"We followed an enemy patrol into its own tunnel system; we fired up and got a gutful of our own gas," John said.
He was sent back to Australia with a medical note saying his left lung needed to be removed. In fact it never happened but he only ever had partial use of it. It has been a medical issue that has plagued John, not helped by smoking, drinking and at times, a fairly wild lifestyle.
It's one that he hasn't given away entirely, even now, as he talks about enjoying a couple of malt whiskies with his mate Andy Thorp, who has been doing a lot of the driving for John.
In recent months his breathing got so bad he couldn't even manage to walk to the car when being taken for medical appointments. It culminated in an ambulance racing to the South East Regional Hospital, Bega as he battled to breathe, and the urgent call to get his son, Sam by his side.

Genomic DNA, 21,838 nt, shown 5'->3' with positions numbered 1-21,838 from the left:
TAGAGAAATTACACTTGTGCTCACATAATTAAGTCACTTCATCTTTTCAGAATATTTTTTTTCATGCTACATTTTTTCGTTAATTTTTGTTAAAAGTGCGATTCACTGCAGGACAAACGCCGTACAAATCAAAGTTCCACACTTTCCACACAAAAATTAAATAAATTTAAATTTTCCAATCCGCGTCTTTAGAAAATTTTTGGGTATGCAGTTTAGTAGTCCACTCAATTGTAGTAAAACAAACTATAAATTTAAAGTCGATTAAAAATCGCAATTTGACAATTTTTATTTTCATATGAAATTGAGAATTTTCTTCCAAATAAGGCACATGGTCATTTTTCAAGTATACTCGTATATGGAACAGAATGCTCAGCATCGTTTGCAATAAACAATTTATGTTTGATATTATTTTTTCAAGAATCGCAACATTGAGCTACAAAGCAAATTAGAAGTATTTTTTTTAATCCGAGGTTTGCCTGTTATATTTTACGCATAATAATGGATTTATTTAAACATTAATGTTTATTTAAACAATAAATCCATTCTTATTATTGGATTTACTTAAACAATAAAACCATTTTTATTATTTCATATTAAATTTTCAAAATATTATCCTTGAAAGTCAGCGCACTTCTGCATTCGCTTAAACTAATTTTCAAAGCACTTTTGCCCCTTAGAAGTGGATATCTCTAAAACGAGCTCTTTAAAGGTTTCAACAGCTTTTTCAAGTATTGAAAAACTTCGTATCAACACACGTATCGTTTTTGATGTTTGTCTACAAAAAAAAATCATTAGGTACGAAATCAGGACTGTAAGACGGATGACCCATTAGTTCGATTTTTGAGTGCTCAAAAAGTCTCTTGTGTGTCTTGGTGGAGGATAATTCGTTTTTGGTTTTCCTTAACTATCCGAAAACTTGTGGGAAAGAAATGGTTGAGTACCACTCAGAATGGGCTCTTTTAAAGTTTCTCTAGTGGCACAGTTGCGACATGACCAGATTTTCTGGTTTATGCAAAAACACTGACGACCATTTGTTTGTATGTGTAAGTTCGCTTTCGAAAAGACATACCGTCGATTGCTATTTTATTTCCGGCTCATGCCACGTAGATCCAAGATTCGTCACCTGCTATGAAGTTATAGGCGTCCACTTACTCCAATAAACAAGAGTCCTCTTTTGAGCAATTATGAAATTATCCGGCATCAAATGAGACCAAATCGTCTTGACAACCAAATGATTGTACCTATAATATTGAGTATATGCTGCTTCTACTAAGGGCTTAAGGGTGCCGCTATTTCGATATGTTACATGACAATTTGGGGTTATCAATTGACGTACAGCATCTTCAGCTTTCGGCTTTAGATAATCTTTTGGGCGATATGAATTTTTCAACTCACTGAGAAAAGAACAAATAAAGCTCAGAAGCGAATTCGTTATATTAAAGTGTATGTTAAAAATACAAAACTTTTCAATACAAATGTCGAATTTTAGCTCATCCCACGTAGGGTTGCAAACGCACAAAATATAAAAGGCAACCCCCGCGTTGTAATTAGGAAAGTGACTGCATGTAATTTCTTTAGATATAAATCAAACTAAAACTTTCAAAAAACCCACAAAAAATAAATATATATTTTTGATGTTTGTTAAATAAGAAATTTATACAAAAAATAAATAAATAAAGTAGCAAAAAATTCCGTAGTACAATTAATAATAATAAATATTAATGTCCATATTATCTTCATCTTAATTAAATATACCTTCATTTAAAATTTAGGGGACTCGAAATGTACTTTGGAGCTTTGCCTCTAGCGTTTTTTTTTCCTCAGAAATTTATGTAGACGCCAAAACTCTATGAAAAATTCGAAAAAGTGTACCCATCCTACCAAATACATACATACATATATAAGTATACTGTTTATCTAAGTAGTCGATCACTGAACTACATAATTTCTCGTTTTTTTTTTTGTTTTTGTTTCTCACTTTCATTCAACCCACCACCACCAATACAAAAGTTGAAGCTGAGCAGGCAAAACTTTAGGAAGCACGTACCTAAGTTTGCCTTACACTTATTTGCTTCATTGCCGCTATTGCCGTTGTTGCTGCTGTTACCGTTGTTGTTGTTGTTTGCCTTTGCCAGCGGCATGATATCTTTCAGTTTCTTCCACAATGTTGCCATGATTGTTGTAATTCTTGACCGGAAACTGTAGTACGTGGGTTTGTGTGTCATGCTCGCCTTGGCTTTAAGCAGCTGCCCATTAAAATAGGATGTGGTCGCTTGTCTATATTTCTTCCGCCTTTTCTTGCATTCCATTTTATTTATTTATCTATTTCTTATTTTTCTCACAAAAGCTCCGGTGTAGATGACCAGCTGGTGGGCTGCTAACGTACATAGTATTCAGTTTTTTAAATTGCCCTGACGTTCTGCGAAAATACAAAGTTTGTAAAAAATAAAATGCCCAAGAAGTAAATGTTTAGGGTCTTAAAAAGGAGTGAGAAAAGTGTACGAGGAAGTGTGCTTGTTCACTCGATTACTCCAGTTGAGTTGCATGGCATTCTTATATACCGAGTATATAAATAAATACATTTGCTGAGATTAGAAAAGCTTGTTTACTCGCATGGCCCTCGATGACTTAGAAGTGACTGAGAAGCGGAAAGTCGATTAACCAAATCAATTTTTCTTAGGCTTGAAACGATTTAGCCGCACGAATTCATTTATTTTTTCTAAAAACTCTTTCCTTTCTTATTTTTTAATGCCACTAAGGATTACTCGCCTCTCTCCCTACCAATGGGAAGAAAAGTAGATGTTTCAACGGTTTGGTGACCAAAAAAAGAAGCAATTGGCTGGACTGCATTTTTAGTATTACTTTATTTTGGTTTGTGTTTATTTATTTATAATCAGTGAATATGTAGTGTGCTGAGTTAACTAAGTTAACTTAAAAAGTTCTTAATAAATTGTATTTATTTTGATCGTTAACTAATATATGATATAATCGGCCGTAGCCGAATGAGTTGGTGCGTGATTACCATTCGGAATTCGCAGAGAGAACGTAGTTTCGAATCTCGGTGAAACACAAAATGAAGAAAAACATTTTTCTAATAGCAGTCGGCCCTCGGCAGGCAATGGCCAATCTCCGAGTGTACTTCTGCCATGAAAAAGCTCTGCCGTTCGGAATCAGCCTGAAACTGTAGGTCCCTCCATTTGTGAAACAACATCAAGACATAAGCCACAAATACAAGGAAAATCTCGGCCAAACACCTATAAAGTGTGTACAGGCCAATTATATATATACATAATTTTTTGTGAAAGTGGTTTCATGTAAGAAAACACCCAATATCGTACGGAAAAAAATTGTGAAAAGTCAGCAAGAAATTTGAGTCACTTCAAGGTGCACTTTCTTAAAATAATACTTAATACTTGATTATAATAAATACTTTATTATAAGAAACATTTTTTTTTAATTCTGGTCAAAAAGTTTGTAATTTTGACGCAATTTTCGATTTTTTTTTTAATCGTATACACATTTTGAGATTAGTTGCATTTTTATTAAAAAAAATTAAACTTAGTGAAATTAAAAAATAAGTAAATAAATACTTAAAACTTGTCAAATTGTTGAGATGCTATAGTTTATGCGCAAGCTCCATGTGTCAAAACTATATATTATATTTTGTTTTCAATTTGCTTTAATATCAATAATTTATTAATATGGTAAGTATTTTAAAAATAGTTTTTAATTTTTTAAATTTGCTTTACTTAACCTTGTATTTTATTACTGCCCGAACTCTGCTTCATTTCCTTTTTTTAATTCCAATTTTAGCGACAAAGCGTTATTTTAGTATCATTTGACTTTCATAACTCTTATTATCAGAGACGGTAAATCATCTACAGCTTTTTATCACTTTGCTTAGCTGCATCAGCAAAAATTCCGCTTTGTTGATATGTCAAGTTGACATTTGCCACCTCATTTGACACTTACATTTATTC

"After Sam left I knew I had to get out of bed. I've been a fighter all my life. I was retaining carbon dioxide and they were trying to force it out."
Classed as bedridden, he insisted on being allowed to walk to the toilet.
"I planted myself on the throne and locked the door to give myself some time to think."
I turned things around and was home for Christmas day. It wasn't a merry Christmas but it was a bloody sight better than being in there or being dead.John Abernethy
John persuaded the nurses to prop him up in a chair rather than going back to bed as he breathed in a high pressure infusion to rid his body of the carbon dioxide build up.
"I turned things around and was home for Christmas day. It wasn't a merry Christmas but it was a bloody sight better than being in there or being dead.